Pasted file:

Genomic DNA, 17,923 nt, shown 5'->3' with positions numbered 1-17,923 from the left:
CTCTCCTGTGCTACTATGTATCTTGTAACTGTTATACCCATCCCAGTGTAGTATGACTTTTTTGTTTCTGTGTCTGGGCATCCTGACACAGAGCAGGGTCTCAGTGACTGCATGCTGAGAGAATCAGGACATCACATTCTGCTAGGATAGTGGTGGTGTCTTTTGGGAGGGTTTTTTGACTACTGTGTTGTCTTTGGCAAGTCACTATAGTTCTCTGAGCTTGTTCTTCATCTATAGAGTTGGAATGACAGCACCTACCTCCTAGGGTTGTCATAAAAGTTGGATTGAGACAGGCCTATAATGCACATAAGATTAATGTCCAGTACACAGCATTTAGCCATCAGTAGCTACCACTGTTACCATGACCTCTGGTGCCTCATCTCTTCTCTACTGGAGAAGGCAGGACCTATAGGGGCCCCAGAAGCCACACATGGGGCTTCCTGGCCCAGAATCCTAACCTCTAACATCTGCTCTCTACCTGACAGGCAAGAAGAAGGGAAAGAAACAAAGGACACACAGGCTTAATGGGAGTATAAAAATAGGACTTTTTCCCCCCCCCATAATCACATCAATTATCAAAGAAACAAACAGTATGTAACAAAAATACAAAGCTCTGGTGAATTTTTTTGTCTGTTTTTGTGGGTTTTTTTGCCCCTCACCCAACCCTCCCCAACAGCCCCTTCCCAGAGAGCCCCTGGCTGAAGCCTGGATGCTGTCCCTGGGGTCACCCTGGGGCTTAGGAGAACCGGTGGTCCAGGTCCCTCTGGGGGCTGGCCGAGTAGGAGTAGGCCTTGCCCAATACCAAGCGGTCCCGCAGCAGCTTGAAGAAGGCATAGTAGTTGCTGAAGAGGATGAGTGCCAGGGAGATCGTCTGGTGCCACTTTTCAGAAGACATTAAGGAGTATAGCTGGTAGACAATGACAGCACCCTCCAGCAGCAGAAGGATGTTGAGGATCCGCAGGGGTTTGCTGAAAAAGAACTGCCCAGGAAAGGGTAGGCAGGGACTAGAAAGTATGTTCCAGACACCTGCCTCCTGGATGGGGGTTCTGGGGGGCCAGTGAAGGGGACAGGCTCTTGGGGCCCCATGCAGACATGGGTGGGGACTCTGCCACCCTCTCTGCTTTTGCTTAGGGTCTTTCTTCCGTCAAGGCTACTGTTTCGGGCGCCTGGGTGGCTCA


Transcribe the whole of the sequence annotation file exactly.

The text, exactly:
Genomic DNA, 17,923 nt, shown 5'->3' with positions numbered 1-17,923 from the left:
CTCTCCTGTGCTACTATGTATCTTGTAACTGTTATACCCATCCCAGTGTAGTATGACTTTTTTGTTTCTGTGTCTGGGCATCCTGACACAGAGCAGGGTCTCAGTGACTGCATGCTGAGAGAATCAGGACATCACATTCTGCTAGGATAGTGGTGGTGTCTTTTGGGAGGGTTTTTTGACTACTGTGTTGTCTTTGGCAAGTCACTATAGTTCTCTGAGCTTGTTCTTCATCTATAGAGTTGGAATGACAGCACCTACCTCCTAGGGTTGTCATAAAAGTTGGATTGAGACAGGCCTATAATGCACATAAGATTAATGTCCAGTACACAGCATTTAGCCATCAGTAGCTACCACTGTTACCATGACCTCTGGTGCCTCATCTCTTCTCTACTGGAGAAGGCAGGACCTATAGGGGCCCCAGAAGCCACACATGGGGCTTCCTGGCCCAGAATCCTAACCTCTAACATCTGCTCTCTACCTGACAGGCAAGAAGAAGGGAAAGAAACAAAGGACACACAGGCTTAATGGGAGTATAAAAATAGGACTTTTTCCCCCCCCCATAATCACATCAATTATCAAAGAAACAAACAGTATGTAACAAAAATACAAAGCTCTGGTGAATTTTTTTGTCTGTTTTTGTGGGTTTTTTTGCCCCTCACCCAACCCTCCCCAACAGCCCCTTCCCAGAGAGCCCCTGGCTGAAGCCTGGATGCTGTCCCTGGGGTCACCCTGGGGCTTAGGAGAACCGGTGGTCCAGGTCCCTCTGGGGGCTGGCCGAGTAGGAGTAGGCCTTGCCCAATACCAAGCGGTCCCGCAGCAGCTTGAAGAAGGCATAGTAGTTGCTGAAGAGGATGAGTGCCAGGGAGATCGTCTGGTGCCACTTTTCAGAAGACATTAAGGAGTATAGCTGGTAGACAATGACAGCACCCTCCAGCAGCAGAAGGATGTTGAGGATCCGCAGGGGTTTGCTGAAAAAGAACTGCCCAGGAAAGGGTAGGCAGGGACTAGAAAGTATGTTCCAGACACCTGCCTCCTGGATGGGGGTTCTGGGGGGCCAGTGAAGGGGACAGGCTCTTGGGGCCCCATGCAGACATGGGTGGGGACTCTGCCACCCTCTCTGCTTTTGCTTAGGGTCTTTCTTCCGTCAAGGCTACTGTTTCGGGCGCCTGGGTGGCTCA